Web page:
Paula Cole recalls how her biggest ’90s hit was misunderstood: ‘It was horrific’

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Paula Cole in 2021. (Photo: BMG)

Paula Cole in 2021. (Photo: BMG)

Twenty-five years ago, singer-songwriter Paula Cole released her sophomore album and major-label debut, This Fire, which spawned the perennial future Dawson’s Creek anthem “I Don’t Want to Wait” and the top 10 hit “Where Have All the Cowboys Gone?” The latter was Cole’s breakthrough single and was nominated for Record and Song of the Year and Best Female Pop Vocal Performance at the 1998 Grammys, but not everyone appreciated its irony or subtext. Cole, a staunch feminist, intended the moody tune — about a disillusioned, barefoot-and-pregnant housewife and her no-good cowboy husband — to be a social commentary on traditional gender stereotypes. But that message was lost on many listeners (including conservative radio host Rush Limbaugh!), who mistook it to be about a woman literally yearning for a macho Marlboro Man-type hero to come rescue her.

“Oh, yes. And they still [believe] that — there’s still those folks holding out!” Cole laughingly tells Yahoo Entertainment/SiriusXM Volume. “It was so bizarre. You put out a piece of work and you know what it means, but then you let it go out into the world and it’s like witnessing, I don’t know, like an anthropological study. You learn about people. It was one of Rush Limbaugh’s favorite songs; he’d play it on his radio station! In some ways, it was horrific. … In the moment, it was galling. I remember even though Spin magazine had been supportive of me, they didn’t get it. One of the writers wrote that I was the ‘Tammy Wynette of Lilith Fair.’ And it was so the opposite — I was actually one of the most outspoken feminist dark horses on that whole stage.”

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Cole explains that she was listening to a lot of British new wave band XTC at the time of the song’s creation. “Their writing is so funny and smart and clever, and I thought to myself, ‘I want to write something clever and turn it on its head.’ There’s irony woven in, there’s melancholia woven in, but from a woman’s point of view. So, it really was like a gender-role wink-wink- nudge-nudge kind of laugh, kind of an examination of our society with some sadness, and with a little bit of a country song in there too. … And then you blend it all together and there’s this conversation and there’s this learning — and confusion.”

Cole notes that “all the feminists got it” then and now (she’s very proud that indie-rock sister trio HAIM covered “Where Have All the Cowboys Gone?” in 2019), and that the song’s nuances were always better grasped by international audiences. “Another observation is that America has the fundamentalist, puritanical approach to things, but when I went to Europe, they so got it,” she recalls. “I remember in Spain especially, they loved the irony and the laughter — like, the ‘shiny gun’ is a phallic reference, totally tongue-in-cheek. Whereas this ‘shiny gun,’ America didn’t get that.”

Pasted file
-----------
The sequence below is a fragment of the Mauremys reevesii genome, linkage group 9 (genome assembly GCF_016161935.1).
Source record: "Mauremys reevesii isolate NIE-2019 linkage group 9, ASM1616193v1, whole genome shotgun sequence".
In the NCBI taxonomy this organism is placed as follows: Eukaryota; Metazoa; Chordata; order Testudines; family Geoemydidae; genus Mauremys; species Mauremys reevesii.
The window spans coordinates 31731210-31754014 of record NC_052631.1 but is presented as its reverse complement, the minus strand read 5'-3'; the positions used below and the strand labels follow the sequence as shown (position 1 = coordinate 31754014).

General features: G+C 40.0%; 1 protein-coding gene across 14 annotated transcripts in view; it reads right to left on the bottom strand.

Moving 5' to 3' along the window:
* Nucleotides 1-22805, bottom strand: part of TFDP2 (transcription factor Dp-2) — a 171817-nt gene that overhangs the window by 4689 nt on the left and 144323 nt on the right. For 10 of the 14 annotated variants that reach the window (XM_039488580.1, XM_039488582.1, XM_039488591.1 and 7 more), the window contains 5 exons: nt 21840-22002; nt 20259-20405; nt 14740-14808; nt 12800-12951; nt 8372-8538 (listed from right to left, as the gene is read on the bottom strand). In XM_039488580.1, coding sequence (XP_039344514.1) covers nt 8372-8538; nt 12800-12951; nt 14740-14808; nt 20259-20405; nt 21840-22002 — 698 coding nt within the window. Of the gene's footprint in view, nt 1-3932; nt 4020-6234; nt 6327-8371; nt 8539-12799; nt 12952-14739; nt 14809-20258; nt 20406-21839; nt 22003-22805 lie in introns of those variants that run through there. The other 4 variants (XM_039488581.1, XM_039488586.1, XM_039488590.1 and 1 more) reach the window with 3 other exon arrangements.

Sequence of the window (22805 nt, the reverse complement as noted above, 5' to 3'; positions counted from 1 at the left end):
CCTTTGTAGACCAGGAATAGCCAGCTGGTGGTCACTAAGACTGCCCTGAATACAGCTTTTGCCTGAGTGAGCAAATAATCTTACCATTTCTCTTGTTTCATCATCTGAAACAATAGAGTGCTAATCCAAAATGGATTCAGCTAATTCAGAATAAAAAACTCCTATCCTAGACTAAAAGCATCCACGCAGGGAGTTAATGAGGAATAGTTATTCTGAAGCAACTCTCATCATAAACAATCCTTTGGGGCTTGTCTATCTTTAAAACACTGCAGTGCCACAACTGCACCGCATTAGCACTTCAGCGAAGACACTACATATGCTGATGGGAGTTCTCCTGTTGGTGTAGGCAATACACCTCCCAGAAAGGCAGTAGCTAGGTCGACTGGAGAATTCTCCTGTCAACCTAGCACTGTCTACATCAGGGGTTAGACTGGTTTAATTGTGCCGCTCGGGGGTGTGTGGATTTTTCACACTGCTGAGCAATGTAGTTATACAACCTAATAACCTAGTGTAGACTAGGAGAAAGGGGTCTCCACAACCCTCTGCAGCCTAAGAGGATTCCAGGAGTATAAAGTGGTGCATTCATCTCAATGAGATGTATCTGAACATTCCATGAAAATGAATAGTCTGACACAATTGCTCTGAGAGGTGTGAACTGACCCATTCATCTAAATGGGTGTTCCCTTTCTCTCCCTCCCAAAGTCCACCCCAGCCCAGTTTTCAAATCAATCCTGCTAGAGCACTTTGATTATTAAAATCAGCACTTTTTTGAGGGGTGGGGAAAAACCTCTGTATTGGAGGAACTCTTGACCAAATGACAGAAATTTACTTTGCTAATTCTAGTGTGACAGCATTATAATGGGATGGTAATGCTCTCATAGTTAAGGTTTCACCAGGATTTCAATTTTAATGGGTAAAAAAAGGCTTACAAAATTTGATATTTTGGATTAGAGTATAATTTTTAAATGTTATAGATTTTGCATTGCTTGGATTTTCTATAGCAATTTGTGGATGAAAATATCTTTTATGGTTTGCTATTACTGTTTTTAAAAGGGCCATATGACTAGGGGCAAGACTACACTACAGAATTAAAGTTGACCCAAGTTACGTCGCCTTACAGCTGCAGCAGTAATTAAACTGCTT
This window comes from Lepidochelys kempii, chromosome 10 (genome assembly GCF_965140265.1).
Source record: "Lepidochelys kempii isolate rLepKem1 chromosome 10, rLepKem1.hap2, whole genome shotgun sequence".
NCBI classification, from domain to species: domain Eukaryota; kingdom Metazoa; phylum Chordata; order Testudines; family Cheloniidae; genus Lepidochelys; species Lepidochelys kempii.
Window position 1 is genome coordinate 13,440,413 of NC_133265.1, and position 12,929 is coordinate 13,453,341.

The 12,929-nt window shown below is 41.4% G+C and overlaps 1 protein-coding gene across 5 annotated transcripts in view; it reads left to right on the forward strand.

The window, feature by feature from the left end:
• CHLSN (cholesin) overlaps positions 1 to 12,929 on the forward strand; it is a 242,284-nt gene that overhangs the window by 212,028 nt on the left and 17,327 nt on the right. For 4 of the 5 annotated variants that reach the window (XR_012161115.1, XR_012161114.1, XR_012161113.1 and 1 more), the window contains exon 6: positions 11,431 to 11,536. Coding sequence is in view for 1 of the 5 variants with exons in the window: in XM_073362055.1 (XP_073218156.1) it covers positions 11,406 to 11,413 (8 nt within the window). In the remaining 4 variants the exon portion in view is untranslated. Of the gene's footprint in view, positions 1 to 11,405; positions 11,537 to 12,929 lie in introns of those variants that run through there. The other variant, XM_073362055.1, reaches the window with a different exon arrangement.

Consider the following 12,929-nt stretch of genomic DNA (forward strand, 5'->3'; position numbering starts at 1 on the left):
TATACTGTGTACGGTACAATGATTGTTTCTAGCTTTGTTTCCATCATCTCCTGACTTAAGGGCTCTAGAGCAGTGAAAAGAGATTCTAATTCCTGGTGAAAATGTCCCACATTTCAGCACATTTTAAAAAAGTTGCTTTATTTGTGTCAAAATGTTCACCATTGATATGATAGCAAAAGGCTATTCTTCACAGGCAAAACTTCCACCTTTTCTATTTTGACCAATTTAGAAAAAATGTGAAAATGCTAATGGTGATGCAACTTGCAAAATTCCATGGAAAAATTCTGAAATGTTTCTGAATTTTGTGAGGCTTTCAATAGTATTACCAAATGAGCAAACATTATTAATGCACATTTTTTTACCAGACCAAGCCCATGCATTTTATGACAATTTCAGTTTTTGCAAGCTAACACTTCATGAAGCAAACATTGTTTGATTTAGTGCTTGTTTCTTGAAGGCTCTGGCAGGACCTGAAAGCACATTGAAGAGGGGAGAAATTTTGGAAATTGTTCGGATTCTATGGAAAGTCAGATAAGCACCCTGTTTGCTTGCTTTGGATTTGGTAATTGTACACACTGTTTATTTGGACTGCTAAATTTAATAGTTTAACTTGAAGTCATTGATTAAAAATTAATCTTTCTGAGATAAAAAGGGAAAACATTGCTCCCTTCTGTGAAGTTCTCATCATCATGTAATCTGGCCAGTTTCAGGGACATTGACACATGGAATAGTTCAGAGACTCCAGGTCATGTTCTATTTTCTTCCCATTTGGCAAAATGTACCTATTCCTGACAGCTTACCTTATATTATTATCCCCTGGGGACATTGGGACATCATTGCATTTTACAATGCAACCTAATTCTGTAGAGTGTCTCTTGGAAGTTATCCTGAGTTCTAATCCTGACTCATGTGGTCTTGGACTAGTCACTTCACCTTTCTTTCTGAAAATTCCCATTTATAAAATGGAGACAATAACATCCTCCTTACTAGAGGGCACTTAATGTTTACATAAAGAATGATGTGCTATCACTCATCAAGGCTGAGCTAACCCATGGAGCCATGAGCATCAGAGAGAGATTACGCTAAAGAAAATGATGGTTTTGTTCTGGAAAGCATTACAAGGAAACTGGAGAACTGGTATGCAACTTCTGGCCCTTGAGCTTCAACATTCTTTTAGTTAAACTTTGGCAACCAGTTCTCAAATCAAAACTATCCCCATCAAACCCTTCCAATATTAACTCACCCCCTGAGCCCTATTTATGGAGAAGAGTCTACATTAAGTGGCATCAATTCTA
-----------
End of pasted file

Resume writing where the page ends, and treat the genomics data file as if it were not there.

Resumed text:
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Along with the three nominations that “Where Have All the Cowboys Gone?” received at the 40th annual Grammy Awards, Cole was an overall seven-time nominee that year, winning in the Best New Artist category and making history as the first solo woman to be up for Producer of the Year. Cole reflects on that year — when some of the other major Grammy nominees were her fellow female singer-songwriters Shawn Colvin, Sheryl Crow, Jewel, Fiona Apple, and Lilith Fair organizer Sarah McLachlan, and playing Lilith Fair “felt like the original feeling of Woodstock” — fondly, even even though her whirlwind success was admittedly daunting at the time.

“It you look at the Grammy nominations that year, it was really diverse. It was fantastic. I loved that time,” she says. “And the hip-hop scene then too, with Lauryn Hill and Missy Elliott and TLC and Lil’ Kim, was a really interesting time. … [Before], DJs were literally told not to play a woman after another woman on the radio, or you couldn’t play more than one woman in an hour. … It was difficult to move that needle, but we did move it. It did feel like we were changing culture a little bit. I think it kept coming back down to the art of the song and the point of view, being articulate and smart and badass; that perspective was embraced, and it didn’t matter even what genre you were in. It was just about, do you have authority and authenticity in your voice? … And the thing is, we’re still here. All of those artists that we’ve named are still here. Like, we’re in it for life. We’re lifers.”